GERALD MASSEY

BY AMOS WATERS

[Extracted from Paul Carus, The Open Court, 1887, pp. 4789-90.]



The proverbial ingratitude of democracies, allied to the jealousies of the literary mutual-admiration society against eminent "outsiders," has been vividly illustrated in the later years of Gerald Massey, poet, Egyptologist, Shakesperian philosopher, and evangelist of the Higher Spiritualism. Hither and thither for Tennyson's successor the critics have cast, log-rollers have advertised their superior article, minor bards have self-consciously assisted the chorus of discussion with tongue-in-cheek: a serene conspiracy of silence has, all the while, concealed the very existence of Massey from court and people. To adopt the oblique sneer of Rudyard Kipling, Massey "does not advertise." Yet many of a former generation held his singing-voice as the sweetest in the land. Some observant ones held that the right of reversion belonged, by way of separation, to Massey when Tennyson should resign his crown. The charge of plagiarism always singularly irritated the late Laureate. Yet, years before Tennyson penned three of his more famous war-songs—"The Revenge," "The Defence of Lucknow," and "The Charge of the Heavy Brigade," Massey conceived and published "Sir Richard Grenville's Last Fight," "The Relief," and "Scarlett's Three Hundred." The unique coincidence of lilt and imagery convict the laggard, if more eminent minstrel, of "lifting" from the more obscure and original bard.

Gerald Massey was one of the pioneers of Chartism over fifty years backward, a colleague of the late General Trumbull whose pen embellished the pages of The Open Court, and of George Julian Harney, now of the Newcastle Weekly Chronicle. Apart from his poems My Lyrical Life,* Mr. Massey is esteemed for his Secret Drama of Shakespeare's Sonnets,** a brilliant plea against the revolting "autobiographical theory" of the sonnets, and a noble vindication of elevated drama against neurotic analysis. This "labour of love" is monumental in scheme and scope. His muse is universal, reaching all heads; his interpretation of Shakespeare appeals to cultured students. Yet his massive claim to be counted on the roll of heroic speculators is unquestionable, when we consider his contributions to the profounder aspects and results of evolution. In four mighty volumes,*** he writes as "an evolutionist for evolutionists" an attempt to recover and reconstitute the missing origins of myth and mystery, type and symbol, religion and language. In Africa he finds the birthplace, in Egypt the mouthpiece. He battles for evolution with original and aboriginal evidence rescued, whether truth or illusion, as audacious divers rescue portents from the perilous depths of mysterious seas. Herr Pietschmann with some truth said the Book of the Beginnings was "inspired by an unrestrained thirst for discovery"; a judgment which may suggest itself to all who weigh the stupendous mass of evidence accumulated by the author, during the dozen years of labour when, like Livingstone, he disappeared from public gaze.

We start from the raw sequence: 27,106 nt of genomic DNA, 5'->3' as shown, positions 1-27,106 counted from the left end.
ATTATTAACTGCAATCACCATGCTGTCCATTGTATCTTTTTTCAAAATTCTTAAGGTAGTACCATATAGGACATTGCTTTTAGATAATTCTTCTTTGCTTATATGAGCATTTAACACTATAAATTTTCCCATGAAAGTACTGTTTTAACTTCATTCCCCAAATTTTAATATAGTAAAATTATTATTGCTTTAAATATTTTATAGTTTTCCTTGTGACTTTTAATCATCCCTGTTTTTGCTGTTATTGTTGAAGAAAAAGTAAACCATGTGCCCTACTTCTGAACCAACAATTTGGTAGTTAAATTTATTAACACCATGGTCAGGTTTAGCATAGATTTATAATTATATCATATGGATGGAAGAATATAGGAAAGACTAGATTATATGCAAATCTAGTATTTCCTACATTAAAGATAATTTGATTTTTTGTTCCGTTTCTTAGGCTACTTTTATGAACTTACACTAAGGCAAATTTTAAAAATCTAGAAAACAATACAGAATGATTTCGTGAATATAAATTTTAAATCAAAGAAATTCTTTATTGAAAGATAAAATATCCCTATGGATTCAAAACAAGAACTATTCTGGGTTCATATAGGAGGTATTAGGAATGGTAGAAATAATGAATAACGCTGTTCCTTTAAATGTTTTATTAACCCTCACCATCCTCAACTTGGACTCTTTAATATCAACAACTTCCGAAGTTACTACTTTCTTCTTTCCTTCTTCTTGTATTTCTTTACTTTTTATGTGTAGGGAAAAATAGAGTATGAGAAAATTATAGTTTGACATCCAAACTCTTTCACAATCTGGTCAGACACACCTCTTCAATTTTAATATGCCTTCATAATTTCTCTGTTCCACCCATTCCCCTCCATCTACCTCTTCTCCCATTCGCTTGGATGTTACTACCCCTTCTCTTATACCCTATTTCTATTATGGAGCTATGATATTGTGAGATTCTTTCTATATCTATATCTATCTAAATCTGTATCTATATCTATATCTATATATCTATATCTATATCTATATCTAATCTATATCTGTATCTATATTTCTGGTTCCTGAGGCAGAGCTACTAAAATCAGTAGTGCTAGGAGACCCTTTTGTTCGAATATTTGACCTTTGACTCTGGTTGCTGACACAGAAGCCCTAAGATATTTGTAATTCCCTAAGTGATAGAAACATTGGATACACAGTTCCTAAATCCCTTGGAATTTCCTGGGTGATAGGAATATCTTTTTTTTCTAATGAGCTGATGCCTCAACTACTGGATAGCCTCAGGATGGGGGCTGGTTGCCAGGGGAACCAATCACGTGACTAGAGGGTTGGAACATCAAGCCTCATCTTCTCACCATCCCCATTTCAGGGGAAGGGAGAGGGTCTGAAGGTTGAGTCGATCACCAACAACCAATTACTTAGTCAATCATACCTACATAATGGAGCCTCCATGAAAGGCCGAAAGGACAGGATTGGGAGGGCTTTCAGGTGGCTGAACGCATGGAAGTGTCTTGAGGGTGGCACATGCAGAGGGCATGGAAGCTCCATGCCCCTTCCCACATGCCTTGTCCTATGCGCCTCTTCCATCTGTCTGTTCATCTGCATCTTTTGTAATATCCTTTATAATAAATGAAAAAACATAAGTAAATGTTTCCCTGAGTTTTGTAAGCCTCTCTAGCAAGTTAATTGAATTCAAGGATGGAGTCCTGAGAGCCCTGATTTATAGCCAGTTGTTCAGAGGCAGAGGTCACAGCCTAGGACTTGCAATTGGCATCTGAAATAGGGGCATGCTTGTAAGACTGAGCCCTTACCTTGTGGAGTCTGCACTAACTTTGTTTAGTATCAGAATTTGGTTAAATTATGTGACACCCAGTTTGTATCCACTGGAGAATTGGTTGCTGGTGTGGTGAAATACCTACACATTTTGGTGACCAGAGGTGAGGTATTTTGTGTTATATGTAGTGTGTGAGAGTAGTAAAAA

Roughly outlined, Mr. Massey's contentions are that the black race is first and emerged in Africa, swarming thence into Egypt, this exodus being the precursor of language, religion, literature, and civilisation. He is not content as Captain Burton said, to allow the Sanskrit edifice to fall by its own weight but rides at it lance at rest. Every name, tradition, symbol, observance, is ingeniously traced to Egyptian origin. Occasionally conclusions are historically startling—such, for example, as the identification of the Arsu ruling in the anarchic interval preceding the reign of Seli-Nekht with Moses. His key of Kamite typology is applied to type-names of places, rivers, caves, and hills in Britain, to demonstrate that the most ancient of these names are not Aryan nor Semite but are still extant in Africa. Root-words run through all languages, which points to unity of origin. The types and symbols preceding languages yet remain and the words they represent are held as valuable in evidence as archaic coins. This method is enlarged into such all-embracing conclusions, as that the true subject-matter of various scriptures is astronomical mythology converted—or perverted—into human history. Mythology is the mirror of prehistoric sociology, which reflects the minutest details of origins: the signs of gesture-language and typical figures, these becoming sacred in the course of time and passing into the fetishistic phase. In Mr. Massey's profound interpretation phallic foundations are disclosed with a curious and simple necessity, which subdues the "grin of the satyr in Greece, or the libidinous leer of the subject in its Italian phase." The final application of the whole method to the creed of Christendom concludes one of the most remarkable departures of modern speculation.

In Ten Lectures,**** now widely circulating, Mr. Massey in such subjects as "Luniolatry Ancient and Modern," and "Man in Search of His Soul During Fifty Thousand Years, and How He Found It," popularly reviews certain results of his researches and colours such results with ethics and humanitarian sentiments. The spiritualism that dawns on many pages is not the vulgar cult of the hired medium, but the affirmation of eternal soul against shallow and now discarded materialism. These lectures, when verbally delivered, attracted cultured audiences in America, Australia, and England.

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* Two volumes, Kegan Paul, Trench & Co.
** Same publishers.
*** A Book of Beginnings and The Natural Genesis, Williams & Norgate, publishers.
**** Watts & Co., publishers.